Mexico recorded 34,523 murders in 2020 -- a slight decrease compared to 2019 in a country that has been wracked by drug cartel violence, official preliminary figures showed Thursday.
President Andres Manuel Lopez Obrador said "progress has been made" but admitted more work still needed to be done.
Security Undersecretary Ricardo Mejia described it as Mexico's first decrease in homicides since 2014.
The figures presented Thursday contain data from state prosecutors as of December 30 and an average was estimated for the last day of the year, said Mejia.
The overall number of murders was a 0.4 percent decrease compared to 2019, according to the statistics from public security authorities.
The homicide rate per 100,000 inhabitants was 27.01, a decrease of 1.3 percent compared to 2019.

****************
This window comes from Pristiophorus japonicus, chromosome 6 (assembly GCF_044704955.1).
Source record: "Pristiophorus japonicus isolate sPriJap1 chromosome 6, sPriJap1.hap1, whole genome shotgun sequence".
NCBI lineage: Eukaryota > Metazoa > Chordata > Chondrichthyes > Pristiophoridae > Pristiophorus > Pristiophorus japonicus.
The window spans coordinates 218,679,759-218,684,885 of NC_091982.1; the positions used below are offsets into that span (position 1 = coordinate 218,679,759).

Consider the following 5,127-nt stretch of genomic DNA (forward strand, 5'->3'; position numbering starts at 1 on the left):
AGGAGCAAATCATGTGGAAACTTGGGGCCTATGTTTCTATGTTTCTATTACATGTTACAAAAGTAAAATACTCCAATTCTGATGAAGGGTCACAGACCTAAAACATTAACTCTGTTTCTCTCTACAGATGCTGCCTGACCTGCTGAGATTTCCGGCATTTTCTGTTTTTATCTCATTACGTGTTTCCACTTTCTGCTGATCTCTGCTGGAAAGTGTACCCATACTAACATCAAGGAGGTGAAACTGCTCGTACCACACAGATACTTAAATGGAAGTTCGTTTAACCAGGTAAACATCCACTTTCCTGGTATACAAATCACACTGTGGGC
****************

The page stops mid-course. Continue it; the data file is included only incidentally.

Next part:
Lopez Obrador, who took office two years ago, said violence linked to drug trafficking that has roiled the country for more than a decade remains one of the main concerns of Mexicans.
November was the least violent month since Lopez Obrador took office and it is estimated that December will end with a lower number of homicides.
Since the federal government launched a controversial military anti-drug operation in December 2006, more than 300,000 violent deaths have been recorded in Mexico, according to official figures that attribute most to organized crime activity.
Prior to becoming president, Lopez Obrador criticized the military operation, although as president he pushed for the creation of a National Guard made up of elements of the armed forces.
Opponents and critics of the president say security forces should be made up of civilians to safeguard human rights.